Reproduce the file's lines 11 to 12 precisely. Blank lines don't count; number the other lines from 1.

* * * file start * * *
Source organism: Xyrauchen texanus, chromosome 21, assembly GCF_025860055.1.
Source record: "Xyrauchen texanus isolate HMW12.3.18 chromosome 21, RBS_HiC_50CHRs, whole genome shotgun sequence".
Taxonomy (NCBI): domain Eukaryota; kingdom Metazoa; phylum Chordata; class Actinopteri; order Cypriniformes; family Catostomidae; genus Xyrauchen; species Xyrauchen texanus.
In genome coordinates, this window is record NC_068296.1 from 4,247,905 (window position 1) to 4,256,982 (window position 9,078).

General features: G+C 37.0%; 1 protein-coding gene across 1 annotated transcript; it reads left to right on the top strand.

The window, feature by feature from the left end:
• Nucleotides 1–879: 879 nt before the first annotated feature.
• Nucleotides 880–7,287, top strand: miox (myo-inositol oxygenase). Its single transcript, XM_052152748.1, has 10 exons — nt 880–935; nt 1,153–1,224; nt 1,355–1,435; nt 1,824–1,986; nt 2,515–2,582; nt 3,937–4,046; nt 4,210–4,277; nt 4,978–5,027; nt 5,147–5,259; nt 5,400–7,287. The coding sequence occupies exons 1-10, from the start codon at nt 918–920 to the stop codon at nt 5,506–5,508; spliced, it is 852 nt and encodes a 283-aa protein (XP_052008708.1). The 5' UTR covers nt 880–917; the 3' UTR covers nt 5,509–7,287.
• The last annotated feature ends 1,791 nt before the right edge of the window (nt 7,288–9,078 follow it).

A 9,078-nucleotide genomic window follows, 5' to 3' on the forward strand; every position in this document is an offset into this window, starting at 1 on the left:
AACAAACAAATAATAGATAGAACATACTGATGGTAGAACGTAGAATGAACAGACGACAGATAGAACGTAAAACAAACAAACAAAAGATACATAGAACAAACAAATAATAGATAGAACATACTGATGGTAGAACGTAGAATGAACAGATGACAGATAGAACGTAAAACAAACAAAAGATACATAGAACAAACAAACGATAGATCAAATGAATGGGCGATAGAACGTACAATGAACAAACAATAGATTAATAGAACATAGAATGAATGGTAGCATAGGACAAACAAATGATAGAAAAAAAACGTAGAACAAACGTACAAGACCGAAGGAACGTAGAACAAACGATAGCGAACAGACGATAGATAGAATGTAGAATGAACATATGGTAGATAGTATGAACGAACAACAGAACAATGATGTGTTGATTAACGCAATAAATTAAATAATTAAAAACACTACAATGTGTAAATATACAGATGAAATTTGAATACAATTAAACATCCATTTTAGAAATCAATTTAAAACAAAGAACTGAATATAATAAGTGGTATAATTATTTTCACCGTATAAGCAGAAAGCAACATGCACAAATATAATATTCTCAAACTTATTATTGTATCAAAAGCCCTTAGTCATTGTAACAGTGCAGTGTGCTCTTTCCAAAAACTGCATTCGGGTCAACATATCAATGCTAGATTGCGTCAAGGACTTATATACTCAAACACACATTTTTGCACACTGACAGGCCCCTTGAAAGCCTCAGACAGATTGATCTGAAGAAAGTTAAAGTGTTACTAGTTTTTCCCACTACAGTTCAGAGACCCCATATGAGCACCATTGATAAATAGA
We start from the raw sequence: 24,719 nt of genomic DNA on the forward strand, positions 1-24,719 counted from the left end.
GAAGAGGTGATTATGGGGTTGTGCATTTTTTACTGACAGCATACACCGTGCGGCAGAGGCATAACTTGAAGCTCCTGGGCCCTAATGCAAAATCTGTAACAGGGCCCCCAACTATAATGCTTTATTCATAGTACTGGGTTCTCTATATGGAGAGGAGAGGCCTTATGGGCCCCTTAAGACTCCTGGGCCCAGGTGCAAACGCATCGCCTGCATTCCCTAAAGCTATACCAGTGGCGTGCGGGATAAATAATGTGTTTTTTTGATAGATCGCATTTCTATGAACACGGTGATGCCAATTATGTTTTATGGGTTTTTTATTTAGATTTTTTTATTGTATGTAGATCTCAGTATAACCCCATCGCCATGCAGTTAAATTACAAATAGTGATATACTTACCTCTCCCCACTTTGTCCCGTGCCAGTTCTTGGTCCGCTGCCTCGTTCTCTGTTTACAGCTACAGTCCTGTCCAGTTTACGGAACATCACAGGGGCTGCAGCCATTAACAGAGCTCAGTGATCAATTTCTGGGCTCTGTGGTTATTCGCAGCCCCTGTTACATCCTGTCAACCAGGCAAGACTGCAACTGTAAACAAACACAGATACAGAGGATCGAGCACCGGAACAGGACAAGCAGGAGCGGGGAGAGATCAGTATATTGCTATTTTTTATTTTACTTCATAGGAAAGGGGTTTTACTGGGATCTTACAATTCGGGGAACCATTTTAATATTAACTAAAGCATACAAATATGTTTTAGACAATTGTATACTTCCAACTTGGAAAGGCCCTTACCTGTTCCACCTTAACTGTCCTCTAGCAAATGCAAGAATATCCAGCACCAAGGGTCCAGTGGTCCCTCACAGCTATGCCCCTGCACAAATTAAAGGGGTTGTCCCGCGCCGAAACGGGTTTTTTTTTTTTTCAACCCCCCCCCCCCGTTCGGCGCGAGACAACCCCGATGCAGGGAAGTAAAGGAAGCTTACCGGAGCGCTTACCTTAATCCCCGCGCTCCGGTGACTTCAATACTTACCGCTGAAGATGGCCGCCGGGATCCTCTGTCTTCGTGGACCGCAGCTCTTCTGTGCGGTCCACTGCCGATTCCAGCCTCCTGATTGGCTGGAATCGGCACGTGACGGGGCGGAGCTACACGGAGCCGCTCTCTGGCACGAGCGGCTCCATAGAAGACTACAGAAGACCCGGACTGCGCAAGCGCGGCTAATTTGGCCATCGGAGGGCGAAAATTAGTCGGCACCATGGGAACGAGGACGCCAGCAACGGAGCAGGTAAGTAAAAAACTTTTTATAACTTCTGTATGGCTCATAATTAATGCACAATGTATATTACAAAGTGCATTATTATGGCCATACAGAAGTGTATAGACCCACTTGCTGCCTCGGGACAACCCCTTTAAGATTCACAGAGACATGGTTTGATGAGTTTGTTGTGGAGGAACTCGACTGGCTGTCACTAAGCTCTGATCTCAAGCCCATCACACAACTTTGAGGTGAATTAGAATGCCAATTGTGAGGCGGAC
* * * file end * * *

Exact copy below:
AACAAACAAATAATAGATAGAACATACTGATGGTAGAACGTAGAATGAACAGACGACAGATAGAACGTAAAACAAACAAACAAAAGATACATAGAACAAACAAATAATAGATAGAACATACTGATGGTAGAACGTAGAATGAACAGATGACAGATAGAACGTAAAACAAACAAAAGATACATAGAACAAACAAACGATAGATCAAATGAATGGGCGATAGAACGTACAATGAACAAACAATAGATTAATAGAACATAGAATGAATGGTAGCATAGGACAAACAAATGATAGAAAAAAAACGTAGAACAAACGTACAAGACCGAAGGAACGTAGAACAAACGATAGCGAACAGACGATAGATAGAATGTAGAATGAACATATGGTAGATAGTATGAACGAACAACAGAACAATGATGTGTTGATTAACGCAATAAATTAAATAATTAAAAACACTACAATGTGTAAATATACAGATGAAATTTGAATACAATTAAACATCCATTTTAGAAATCAATTTAAAACAAAGAACTGAATATAATAAGTGGTATAATTATTTTCACCGTATAAGCAGAAAGCAACATGCACAAATATAATATTCTCAAACTTATTATTGTATCAAAAGCCCTTAGTCATTGTAACAGTGCAGTGTGCTCTTTCCAAAAACTGCATTCGGGTCAACATATCAATGCTAGATTGCGTCAAGGACTTATATACTCAAACACACATTTTTGCACACTGACAGGCCCCTTGAAAGCCTCAGACAGATTGATCTGAAGAAAGTTAAAGTGTTACTAGTTTTTCCCACTACAGTTCAGAGACCCCATATGAGCACCATTGATAAATAGA
We start from the raw sequence: 24,719 nt of genomic DNA on the forward strand, positions 1-24,719 counted from the left end.